Cybersecurity and the rise of cryptographic assets


Cybersecurity and the rise of cryptographic assets / monsitj

International Management Services (IMS) is one of the leading providers of professional director services in the Cayman Islands. Sean Inggs, a professional independent director, offers his views on cybersecurity and cryptocurrency-related questions for hedge funds.

What are your thoughts on cybersecurity for governance generally and for hedge funds at the moment?

Companies of all types and in all industries can become the victim of cyber-related attacks. While a large number of these are most likely aimed at some sort of fraud, other attacks may have more political or social motivations.

Regardless of the motivation, it is of increasing concern and importance in investment fund corporate governance that directors need to be aware of cyber-related threats and especially so for cryptocurrency investment funds.

Outside of the IT department, cybersecurity is the responsibility of a company’s board of directors. For investment funds, it should now be very typical for board meetings to apportion some of the meeting time to an investment fund’s cybersecurity processes.

It is generally acknowledged that the global trend towards digitisation is accelerating around the world and directors should consider how a fund’s digital and electronic processes are set up and monitored, not just at the fund board level but also at the manager and the fund administration level.

Will this global digitisation continue and how should it be addressed?

We definitely expect that the move to digital will continue and that more intangible assets (including digital ones) will increase in value. It is mainly because of this movement that cybersecurity has become so important.

Cybersecurity is now a serious agenda item for fund directors to engage in. Directors should seek either assurance that a robust cyber risk governance framework will be put in place for an investment fund, or seek to help implement one.

The positives here are many: a fund will see improved decision-making processes, which will lead to better service development while at the same time providing more comprehensive assurance that risks are being identified, quantified, managed and mitigated.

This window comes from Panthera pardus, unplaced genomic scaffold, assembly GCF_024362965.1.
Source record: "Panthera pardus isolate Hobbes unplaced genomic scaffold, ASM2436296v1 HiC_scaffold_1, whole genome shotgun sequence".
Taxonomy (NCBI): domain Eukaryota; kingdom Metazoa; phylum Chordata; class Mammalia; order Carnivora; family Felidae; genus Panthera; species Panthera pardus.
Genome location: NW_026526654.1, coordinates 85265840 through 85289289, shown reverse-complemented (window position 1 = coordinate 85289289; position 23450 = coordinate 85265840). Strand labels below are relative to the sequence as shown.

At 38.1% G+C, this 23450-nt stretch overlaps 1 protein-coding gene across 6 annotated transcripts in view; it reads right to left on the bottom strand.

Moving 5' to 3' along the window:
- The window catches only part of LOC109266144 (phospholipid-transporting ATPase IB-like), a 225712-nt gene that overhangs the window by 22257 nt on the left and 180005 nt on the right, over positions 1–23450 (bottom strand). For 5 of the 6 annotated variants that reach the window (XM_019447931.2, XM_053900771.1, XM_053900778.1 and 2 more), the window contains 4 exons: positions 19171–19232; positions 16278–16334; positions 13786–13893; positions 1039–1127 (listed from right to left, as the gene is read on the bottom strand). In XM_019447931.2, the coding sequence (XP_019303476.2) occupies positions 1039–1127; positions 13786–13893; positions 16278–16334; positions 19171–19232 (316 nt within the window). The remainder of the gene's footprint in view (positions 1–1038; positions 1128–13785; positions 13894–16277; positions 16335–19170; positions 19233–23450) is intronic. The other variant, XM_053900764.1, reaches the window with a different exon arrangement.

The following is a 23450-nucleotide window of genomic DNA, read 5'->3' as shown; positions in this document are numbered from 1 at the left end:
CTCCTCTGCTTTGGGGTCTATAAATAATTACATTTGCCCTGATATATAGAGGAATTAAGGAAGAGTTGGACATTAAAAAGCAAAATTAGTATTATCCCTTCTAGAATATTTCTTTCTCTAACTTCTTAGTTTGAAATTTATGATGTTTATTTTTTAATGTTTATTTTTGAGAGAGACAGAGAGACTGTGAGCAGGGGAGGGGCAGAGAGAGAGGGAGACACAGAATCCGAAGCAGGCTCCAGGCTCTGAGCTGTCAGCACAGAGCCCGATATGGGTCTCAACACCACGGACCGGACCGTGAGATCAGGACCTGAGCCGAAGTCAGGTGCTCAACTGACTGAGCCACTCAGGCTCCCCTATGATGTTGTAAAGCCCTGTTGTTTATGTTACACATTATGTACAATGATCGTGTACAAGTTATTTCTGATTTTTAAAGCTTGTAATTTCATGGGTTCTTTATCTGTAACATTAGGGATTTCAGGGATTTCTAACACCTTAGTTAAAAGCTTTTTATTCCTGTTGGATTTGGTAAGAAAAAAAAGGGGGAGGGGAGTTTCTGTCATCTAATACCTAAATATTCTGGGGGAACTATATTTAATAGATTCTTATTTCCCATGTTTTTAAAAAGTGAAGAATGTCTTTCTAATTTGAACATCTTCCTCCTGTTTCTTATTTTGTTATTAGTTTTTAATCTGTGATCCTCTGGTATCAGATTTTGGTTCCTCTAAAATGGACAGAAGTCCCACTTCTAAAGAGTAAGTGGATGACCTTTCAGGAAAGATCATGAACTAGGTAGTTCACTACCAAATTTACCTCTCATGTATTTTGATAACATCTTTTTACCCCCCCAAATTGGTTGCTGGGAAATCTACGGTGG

What should directors be thinking about when it comes to dealing with cyber?

Questions should be raised regularly at meetings: has the fund suffered a cyber breach? Have any of the fund’s service providers suffered a cyber breach? If so, what steps were taken following the breach? How is the fund executing documents and is it using DocuSign or other browser signing programs? Are documents password-protected?

Many of our clients already engage cybersecurity professionals, be they third party cybersecurity firms or staff in-house. This increased oversight is part of a wider trend of alternative fund managers embracing regulatory compliance and corporate governance more completely. They recognise the value of having independent board directors in place as the risks facing investment funds continue to grow.

Prospective investors should also be committing some time to this subject as part of their due diligence processes. Investors should be asking questions around what policies the manager has in place or will have in place, what the manager’s disaster recovery plans are, and so on. Having written policies and procedures is very important.

Hedge fund formation has increased with regard to cryptocurrencies. What are your thoughts?